The second e-version of Gurlesque, an anthology of “the new grrly, grotesque, burlesque poetics,” is coming out soon with an expanded number of amazing female writers, including Jennifer Tamayo, Marisa Crawford, K. Lorraine Graham, Kate Durbin, Kate Degentesh, among others— along with the original contributors, one of whom is Stacy Doris.
When I read Doris’ funny, edgy, cerebral, and (dis)sensual Paramour in college, I knew I needed to go to San Francisco State for my MFA so that I could work with her in person. Stacy proved to not only be a phenomenal writer but also a caring mentor. Her passing in 2012 still feels raw today.
After reading an excerpt of Doris’ book The Cake Part  which was published in the first edition of Gurlesque, I decided to read the full version and then (circuitously) write the following essay, incorporating other writers that used theater the way she did (or did not) in that book.
Only, since I was writing about transformative theater, I figured the traditional essay format wouldn’t lend itself as well as a more dramatic format…
Scene: In a spaceship in a parallel universe. Android GERALDINE KIM types commands into the complicated lit-up dashboard as her ship is being attacked by a multitudinous tentacled alien race.
GERALDINE KIM: (ignores cosmic blasts while typing furiously.) I tried to write an essay on theatrical writing (not to be confused with the genre but more a leitmotif within other genres of writing—namely poetry) and then I realized that there are actually only a handful of instances of this in contemporary fem writing (that I could find).
GERALDINE KIM’s BEST FRIEND WHO WISHES NOT TO BE IDENTIFIED: (enters.) How many instances did you find?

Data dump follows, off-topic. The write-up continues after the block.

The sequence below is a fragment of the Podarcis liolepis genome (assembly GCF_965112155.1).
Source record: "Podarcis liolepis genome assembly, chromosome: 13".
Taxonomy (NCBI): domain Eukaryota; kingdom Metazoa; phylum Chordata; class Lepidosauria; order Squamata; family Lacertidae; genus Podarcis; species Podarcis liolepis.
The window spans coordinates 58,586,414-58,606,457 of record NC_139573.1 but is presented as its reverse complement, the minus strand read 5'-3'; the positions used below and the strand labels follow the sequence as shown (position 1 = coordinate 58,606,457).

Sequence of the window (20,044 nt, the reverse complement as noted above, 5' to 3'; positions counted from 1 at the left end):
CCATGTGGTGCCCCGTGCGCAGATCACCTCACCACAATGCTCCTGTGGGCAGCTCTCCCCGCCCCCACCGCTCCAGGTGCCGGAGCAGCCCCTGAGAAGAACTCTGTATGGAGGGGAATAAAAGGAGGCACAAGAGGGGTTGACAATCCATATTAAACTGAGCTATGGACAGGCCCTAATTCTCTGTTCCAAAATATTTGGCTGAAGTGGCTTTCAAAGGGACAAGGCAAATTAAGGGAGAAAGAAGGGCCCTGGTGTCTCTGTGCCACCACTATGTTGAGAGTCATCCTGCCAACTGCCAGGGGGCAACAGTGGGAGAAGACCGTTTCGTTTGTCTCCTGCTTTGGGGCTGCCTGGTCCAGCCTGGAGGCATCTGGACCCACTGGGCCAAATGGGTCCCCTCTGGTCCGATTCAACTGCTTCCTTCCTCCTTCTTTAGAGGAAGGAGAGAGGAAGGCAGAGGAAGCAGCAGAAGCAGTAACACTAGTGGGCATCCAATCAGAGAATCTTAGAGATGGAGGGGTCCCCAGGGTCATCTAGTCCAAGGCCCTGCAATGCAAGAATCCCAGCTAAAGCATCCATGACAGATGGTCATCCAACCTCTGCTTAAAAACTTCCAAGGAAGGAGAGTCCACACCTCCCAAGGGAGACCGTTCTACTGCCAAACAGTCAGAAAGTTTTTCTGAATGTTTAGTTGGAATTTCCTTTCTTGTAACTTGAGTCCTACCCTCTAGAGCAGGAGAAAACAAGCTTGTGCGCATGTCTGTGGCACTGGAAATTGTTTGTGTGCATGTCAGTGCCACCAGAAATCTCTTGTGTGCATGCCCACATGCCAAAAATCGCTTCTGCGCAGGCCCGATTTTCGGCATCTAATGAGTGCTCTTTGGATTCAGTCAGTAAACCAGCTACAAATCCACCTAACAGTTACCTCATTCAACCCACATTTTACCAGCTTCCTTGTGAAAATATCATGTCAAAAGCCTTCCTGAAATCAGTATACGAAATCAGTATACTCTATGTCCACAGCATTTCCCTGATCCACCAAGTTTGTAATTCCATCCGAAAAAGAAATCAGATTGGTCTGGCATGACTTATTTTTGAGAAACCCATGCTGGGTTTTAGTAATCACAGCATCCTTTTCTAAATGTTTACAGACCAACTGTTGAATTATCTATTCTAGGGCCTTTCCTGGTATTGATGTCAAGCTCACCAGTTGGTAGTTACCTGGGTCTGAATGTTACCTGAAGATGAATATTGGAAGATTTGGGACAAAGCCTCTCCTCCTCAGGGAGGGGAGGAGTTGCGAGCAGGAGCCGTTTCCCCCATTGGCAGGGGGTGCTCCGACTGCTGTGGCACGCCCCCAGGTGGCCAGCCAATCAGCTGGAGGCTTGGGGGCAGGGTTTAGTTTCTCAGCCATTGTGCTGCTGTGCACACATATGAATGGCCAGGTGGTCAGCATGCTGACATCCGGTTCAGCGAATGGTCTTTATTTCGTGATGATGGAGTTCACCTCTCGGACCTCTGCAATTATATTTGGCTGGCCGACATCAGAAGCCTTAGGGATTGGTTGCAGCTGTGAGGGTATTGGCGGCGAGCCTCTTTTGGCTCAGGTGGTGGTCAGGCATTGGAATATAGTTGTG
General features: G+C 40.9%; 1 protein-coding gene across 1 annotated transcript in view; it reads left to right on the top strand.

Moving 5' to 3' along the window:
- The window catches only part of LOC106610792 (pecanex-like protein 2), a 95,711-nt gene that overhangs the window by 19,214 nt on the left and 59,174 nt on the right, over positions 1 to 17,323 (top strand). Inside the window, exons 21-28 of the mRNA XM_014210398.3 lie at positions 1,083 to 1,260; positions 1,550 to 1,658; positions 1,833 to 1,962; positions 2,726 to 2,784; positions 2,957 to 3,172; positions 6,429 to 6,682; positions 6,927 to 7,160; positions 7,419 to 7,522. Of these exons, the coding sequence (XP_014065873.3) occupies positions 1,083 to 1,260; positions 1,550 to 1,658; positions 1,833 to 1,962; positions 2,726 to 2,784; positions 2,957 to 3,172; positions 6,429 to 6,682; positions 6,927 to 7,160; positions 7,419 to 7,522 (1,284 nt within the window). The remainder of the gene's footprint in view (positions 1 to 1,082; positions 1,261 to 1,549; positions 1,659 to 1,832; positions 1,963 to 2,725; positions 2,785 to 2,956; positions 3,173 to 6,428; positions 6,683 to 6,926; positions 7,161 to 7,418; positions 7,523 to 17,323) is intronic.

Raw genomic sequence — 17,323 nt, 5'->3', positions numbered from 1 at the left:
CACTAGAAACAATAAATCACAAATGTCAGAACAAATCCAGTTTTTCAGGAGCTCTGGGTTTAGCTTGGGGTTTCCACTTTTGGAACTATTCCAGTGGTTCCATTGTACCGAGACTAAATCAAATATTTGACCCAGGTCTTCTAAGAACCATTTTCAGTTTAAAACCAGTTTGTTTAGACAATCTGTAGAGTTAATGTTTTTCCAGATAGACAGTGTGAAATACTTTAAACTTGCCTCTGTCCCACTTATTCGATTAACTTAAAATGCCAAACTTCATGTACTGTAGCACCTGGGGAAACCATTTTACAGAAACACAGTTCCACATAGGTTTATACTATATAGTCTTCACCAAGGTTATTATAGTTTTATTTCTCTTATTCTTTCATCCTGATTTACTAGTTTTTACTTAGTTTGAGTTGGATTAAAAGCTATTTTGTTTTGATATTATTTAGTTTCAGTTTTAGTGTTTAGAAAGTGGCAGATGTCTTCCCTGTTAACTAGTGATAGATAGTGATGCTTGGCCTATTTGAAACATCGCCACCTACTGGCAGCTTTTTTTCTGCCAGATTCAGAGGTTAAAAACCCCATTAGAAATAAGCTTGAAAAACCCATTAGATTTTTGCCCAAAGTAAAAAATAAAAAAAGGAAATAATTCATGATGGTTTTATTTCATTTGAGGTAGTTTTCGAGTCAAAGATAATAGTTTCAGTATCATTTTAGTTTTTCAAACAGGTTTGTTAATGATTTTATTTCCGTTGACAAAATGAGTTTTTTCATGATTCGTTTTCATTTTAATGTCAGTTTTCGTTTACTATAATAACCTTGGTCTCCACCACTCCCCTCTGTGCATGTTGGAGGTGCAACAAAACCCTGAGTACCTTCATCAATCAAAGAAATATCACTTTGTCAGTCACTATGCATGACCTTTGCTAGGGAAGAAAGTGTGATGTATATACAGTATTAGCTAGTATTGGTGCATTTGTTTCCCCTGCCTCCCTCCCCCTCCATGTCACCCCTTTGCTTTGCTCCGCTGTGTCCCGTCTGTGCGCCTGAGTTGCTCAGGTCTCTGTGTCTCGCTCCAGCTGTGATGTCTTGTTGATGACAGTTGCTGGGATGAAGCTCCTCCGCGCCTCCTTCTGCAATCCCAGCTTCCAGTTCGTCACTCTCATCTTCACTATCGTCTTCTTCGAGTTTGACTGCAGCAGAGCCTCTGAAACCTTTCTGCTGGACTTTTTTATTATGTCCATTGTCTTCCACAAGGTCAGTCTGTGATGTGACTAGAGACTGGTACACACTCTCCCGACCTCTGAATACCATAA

GERALDINE KIM: Four.
August 15th, 2014 / 10:00 am
I heard Dodie Bellamy use the terms “emotional porn” and “operatic suffering” recently on her blog and I love that. I recently wrote on my blog about “emotional excess” in relation to the films of Andrzej Żuławski, and I’ve just been thinking–I love things that are flamboyantly and unapologetically emotional. It makes me think of teenagers. Since crossing over into my 20s, I look at teenagers and feel kind of embarrassed for them. They lack emotional filters. They’re so direct about their suffering. They’re making themselves look pathetic. But really–I kind of envy them, their lack of restraint. It must be really freeing to be that open without feeling the urge to censor yourself.
When I was in high school, I used to call a certain type of girl a “Plath Girl.” For me, the Plath Girl was white, upper-middle class, educated, a perfectionist, melodramatic, mean, and incapable of feeling joy. I guess I still used this term in college…isn’t that fucked up? This is my therapeutic admission of my fucked-upness. Yes, now I remember. There was a girl I thought was cute and I asked her on a date. She always wore black eyeliner and had a Virginia Woolf tattoo. I thought we could go to the airport and watch the planes take off but she was like, why don’t you just come to my room? When I went to her room, she did lines of coke off her desk while ranting about how much she hated everyone, how depressed she was at school, and before I knew it, she had left me so she could hang with other people. When my friends asked me about the date, I think I just said, “turns out she’s quite the Plath Girl.” (But was this an incorrect categorization? Did the tattoo mean she was actually a Woolf Girl?) Really, I think the Plath Girl is kind of sexy. She has direct access to her emotions and isn’t ashamed to show her bitterness or depression. (I am also involuntarily turned on by emotionally volatile people that can sometimes be cold to me. Perhaps it is a masochistic impulse.) There is certainly a performative element that pervades this kind of outward display of emotion, but that doesn’t mean it’s just some stupid act.
Poetry. The anthology GURLESQUE: THE NEW GRRLY, GROTESQUE, BURLESQUE POETICS brings together eighteen poets of wide-ranging backgrounds, united in their ability to push the aesthetic envelope through radical, femme, Third Wave strategies, and pairs them with visual artists who do the same. At the turn of the millennium, we are witnessing the emergence of a vital–perhaps viral–new strain of female poetics: the “Gurlesque,” a term that describes writers who perform femininity in their poems in a campy or overtly mocking manner, risking the grotesque to shake the foundations of acceptable female behavior and language. Built from the bric-a-brac of girl culture, these works charm and repel: this work is fun, subversive, and important. (New Release — order from SPD)